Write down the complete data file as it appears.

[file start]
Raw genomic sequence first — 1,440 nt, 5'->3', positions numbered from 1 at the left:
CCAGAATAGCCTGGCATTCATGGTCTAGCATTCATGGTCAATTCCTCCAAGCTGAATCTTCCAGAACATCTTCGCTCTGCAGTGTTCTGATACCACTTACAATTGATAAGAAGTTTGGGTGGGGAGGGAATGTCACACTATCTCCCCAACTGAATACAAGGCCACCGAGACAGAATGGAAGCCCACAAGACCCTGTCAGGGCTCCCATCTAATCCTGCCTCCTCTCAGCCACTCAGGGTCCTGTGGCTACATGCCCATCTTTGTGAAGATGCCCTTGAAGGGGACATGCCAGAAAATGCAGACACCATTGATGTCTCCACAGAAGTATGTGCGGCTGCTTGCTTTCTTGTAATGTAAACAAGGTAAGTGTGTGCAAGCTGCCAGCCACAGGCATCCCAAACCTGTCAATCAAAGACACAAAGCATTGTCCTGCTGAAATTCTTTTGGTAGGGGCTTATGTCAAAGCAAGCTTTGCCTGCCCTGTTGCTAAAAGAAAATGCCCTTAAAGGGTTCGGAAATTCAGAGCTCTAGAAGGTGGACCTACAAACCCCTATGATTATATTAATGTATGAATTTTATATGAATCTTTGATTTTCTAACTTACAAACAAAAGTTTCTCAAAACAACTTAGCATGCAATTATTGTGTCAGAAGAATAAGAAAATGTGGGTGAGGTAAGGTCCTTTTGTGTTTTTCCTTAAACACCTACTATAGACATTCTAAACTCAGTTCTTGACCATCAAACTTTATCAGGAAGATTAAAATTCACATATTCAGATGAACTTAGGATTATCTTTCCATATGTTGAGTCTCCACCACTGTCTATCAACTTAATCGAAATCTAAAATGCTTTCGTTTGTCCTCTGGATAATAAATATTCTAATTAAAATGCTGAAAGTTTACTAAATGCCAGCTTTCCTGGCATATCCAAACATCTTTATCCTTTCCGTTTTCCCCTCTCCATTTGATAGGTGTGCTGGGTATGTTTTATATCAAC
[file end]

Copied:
Raw genomic sequence first — 1,440 nt, 5'->3', positions numbered from 1 at the left:
CCAGAATAGCCTGGCATTCATGGTCTAGCATTCATGGTCAATTCCTCCAAGCTGAATCTTCCAGAACATCTTCGCTCTGCAGTGTTCTGATACCACTTACAATTGATAAGAAGTTTGGGTGGGGAGGGAATGTCACACTATCTCCCCAACTGAATACAAGGCCACCGAGACAGAATGGAAGCCCACAAGACCCTGTCAGGGCTCCCATCTAATCCTGCCTCCTCTCAGCCACTCAGGGTCCTGTGGCTACATGCCCATCTTTGTGAAGATGCCCTTGAAGGGGACATGCCAGAAAATGCAGACACCATTGATGTCTCCACAGAAGTATGTGCGGCTGCTTGCTTTCTTGTAATGTAAACAAGGTAAGTGTGTGCAAGCTGCCAGCCACAGGCATCCCAAACCTGTCAATCAAAGACACAAAGCATTGTCCTGCTGAAATTCTTTTGGTAGGGGCTTATGTCAAAGCAAGCTTTGCCTGCCCTGTTGCTAAAAGAAAATGCCCTTAAAGGGTTCGGAAATTCAGAGCTCTAGAAGGTGGACCTACAAACCCCTATGATTATATTAATGTATGAATTTTATATGAATCTTTGATTTTCTAACTTACAAACAAAAGTTTCTCAAAACAACTTAGCATGCAATTATTGTGTCAGAAGAATAAGAAAATGTGGGTGAGGTAAGGTCCTTTTGTGTTTTTCCTTAAACACCTACTATAGACATTCTAAACTCAGTTCTTGACCATCAAACTTTATCAGGAAGATTAAAATTCACATATTCAGATGAACTTAGGATTATCTTTCCATATGTTGAGTCTCCACCACTGTCTATCAACTTAATCGAAATCTAAAATGCTTTCGTTTGTCCTCTGGATAATAAATATTCTAATTAAAATGCTGAAAGTTTACTAAATGCCAGCTTTCCTGGCATATCCAAACATCTTTATCCTTTCCGTTTTCCCCTCTCCATTTGATAGGTGTGCTGGGTATGTTTTATATCAAC